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No More Mode "A" Please.



Dear Richard,

  I'm writing to cast my opinion about using AMSAT money to build
new Mode "A" satellites.

  About six years ago I began to become interested in amateur 
satellite operation.  In fact, it was amateur satellites that peaked
my interest in amateur radio.  The codeless technician license had 
just been introduced and I passed my test, got my ticket and started
to build my satellite station.  I bought a Uniden 2510 from a friend
and started to listen for the down-links on Mode "A" satellites.  I
found the signals to be poor, many in CW and voice QSO's to be mostly
for the paper chase.  This was not anywhere near as interesting, for me,
as the convesations I had heard on another friends Mode "B" station,
then on AO-10 and AO-13.

  Like many new hams, I had limited resources and when considering the
purchase of a new primary base rig, I needed to decide whether to invest
in a HF rig, or multi-mode VHF/UHF rig.  I didn't have the money, or
antenna space, for both.  I purchased a Kenwood TS-790A.  My very first
satellite contact was with Shannon Lucid on STS-74.  Her signal was 5/9+
and I was thrilled with the entire experience.  I was instantly
convinced
I had made the right choice.  This was certainly more exciting than
listening to some nasty sounding CW signal on 10 meter.

  I continued to improve my station until I had a pretty decent Mode "B"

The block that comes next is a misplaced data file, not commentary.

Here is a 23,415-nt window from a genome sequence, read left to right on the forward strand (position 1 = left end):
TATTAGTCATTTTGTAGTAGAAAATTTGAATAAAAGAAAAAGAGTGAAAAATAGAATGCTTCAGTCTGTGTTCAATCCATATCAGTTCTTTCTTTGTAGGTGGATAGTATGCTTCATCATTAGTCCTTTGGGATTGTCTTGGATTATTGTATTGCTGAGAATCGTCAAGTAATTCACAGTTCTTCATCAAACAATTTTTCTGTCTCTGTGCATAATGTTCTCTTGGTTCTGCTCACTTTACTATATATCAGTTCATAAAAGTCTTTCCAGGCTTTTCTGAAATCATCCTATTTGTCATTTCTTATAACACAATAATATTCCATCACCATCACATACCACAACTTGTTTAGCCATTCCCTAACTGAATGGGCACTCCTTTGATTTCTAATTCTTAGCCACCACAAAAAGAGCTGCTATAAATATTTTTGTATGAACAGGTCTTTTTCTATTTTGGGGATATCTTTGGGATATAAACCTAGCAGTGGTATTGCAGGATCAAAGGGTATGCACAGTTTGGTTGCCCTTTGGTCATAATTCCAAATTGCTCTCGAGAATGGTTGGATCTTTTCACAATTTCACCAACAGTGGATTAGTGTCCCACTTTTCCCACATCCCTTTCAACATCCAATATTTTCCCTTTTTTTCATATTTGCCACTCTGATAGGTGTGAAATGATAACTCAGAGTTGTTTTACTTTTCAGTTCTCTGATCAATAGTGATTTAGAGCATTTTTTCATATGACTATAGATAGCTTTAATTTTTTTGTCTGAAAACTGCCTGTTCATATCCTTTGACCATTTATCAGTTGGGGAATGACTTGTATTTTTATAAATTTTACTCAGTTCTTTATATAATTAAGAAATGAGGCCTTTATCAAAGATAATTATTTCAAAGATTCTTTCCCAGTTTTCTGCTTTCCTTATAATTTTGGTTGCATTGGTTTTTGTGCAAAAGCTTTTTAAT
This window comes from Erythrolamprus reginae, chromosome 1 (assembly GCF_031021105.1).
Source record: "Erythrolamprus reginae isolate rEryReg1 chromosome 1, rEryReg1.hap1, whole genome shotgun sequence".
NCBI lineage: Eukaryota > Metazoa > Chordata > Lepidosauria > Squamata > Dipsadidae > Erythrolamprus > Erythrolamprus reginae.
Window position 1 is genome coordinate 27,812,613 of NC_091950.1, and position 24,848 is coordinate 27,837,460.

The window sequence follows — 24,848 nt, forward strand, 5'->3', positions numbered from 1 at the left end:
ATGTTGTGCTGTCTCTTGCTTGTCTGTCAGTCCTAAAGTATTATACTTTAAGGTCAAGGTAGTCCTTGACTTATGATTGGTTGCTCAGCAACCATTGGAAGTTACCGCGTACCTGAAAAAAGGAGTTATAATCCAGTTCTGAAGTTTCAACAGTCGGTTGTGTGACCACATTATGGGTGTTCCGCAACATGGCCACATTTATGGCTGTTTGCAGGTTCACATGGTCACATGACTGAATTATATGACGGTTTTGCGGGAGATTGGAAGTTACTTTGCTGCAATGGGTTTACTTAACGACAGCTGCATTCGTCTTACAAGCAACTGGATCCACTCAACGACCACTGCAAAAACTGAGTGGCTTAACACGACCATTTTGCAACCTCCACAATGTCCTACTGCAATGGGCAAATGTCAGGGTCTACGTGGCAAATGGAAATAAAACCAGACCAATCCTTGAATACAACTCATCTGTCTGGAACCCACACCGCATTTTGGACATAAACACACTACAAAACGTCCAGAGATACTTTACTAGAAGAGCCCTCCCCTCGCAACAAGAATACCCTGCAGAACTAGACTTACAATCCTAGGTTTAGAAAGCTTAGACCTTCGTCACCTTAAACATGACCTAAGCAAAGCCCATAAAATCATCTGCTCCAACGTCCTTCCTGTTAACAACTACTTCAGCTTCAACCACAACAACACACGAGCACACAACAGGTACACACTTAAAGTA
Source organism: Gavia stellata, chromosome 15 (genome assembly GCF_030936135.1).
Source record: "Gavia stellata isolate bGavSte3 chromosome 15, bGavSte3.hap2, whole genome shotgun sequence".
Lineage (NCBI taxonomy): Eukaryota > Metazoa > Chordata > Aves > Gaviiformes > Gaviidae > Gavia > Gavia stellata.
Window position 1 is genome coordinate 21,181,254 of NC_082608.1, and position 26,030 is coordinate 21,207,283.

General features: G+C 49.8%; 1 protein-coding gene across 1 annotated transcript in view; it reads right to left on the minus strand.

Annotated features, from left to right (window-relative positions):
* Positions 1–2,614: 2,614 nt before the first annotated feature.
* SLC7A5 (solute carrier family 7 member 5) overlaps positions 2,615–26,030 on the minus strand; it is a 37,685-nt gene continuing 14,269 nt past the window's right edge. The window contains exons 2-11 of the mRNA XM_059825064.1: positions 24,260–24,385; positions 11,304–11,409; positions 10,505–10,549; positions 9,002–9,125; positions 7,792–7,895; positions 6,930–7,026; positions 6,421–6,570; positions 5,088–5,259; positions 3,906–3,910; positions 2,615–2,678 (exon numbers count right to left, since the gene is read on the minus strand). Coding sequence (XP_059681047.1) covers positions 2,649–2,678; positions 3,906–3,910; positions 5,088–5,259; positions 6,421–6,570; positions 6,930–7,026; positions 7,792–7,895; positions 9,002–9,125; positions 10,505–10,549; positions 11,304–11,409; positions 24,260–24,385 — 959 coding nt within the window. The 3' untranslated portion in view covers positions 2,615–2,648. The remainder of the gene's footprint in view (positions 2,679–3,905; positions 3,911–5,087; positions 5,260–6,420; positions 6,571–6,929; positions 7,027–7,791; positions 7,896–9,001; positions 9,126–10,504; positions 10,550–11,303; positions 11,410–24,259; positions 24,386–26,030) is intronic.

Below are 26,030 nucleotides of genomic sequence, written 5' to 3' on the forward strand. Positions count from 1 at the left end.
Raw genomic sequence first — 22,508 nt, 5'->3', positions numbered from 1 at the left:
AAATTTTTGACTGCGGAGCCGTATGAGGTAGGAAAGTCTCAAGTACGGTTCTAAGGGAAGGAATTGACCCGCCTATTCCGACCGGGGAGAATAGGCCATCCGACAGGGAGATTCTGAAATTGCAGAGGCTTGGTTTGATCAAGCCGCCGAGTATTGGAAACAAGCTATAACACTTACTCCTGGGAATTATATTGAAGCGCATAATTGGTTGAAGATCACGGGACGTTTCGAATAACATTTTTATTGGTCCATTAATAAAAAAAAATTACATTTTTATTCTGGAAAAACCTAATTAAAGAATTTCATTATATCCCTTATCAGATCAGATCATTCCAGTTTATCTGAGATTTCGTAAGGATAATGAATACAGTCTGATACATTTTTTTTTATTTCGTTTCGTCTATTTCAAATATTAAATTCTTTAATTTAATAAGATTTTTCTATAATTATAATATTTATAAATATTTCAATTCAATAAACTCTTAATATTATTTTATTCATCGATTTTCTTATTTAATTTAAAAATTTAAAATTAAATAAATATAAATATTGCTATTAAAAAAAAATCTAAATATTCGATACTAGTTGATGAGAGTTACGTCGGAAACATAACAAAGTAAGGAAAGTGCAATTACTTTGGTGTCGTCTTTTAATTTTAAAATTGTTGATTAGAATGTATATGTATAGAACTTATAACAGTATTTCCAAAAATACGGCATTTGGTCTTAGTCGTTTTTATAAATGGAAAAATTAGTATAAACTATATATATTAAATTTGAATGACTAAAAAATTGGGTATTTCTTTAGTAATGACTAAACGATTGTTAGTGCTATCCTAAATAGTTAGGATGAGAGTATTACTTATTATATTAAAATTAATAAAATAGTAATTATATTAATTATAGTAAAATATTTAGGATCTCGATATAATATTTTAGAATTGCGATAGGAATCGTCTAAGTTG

and Mode "J" station.  I worked MIR on both voice and packet, many
times.
Nearly worked all states, just on AO-21. I have moved twice since
starting,
but now have WAS via satellite, worked about 400 grids and about 60 DXCC
countries from this QTH.  On occasion I would think about Mode "A" or
"K"
and then quickly turn back to what is really important in amateur radio,
to move up-ward, adding 1200 MHz and 2400 MHz to my station, support 
Phase III D and experiment in the higher frequency bands.  

  Sometimes I am having a pleasant conversation on AO-10 when a Mode
"A/K"
bird comes into the footprint.  The conversation I'm having is trashed
by 
QRM from the RS satellite.  As I listen, it becomes evident that the
Mode 
"A" down link is barely heard by the RS operators (4/3 signal reports).
The 2 meter down-link is beautiful, but few of these HF operators have
the 
2 meter multi-mode rigs to take advantage of the great down-link signal.
Some may argue that because the RS satellites are so busy, they are most
popular.  I would disagree with this.  It just shows that there are a
lot
of HF operators that are Satellite operator Wanna-Be's.  They have
invested
most of their ham dollars in HF equipment, and choose not to build
dedicated
satellite stations.  All of these operators are at least General class 
license, yet most seem to be ignorant to the fact that their signals are
causing interference to another satellite service.  This type of
behaviour
is consistant with HF operations I have listened to in the past, and I 
disapprove of any mode plans that helps make it convienent to import
this
behaviour into the other satellite modes.

  As you may have guessed by now, I am not interested in supporting the
building of additional Mode "A" satellites with money I have donated to
AMSAT-NA.  I feel that building more Mode "A" satellites would depleate
funds that would be better used to promote the use of higher
frequencies.
I also feel that Mode "A" satellites do not promote amateurs to advance
to different modes, it just gives poor HF operators another place to act
like poor satellite operators.  I do, however, feel that Mode "K"
satellites
do provide a platform for HF operators, interested in satellite
operation,
to be encouraged to up-grade their station and advance in satellite 
communication skills.

Sincerly,

Brook Smith N8OCX
AMSAT-NA #24166
n8ocx@amsat.org




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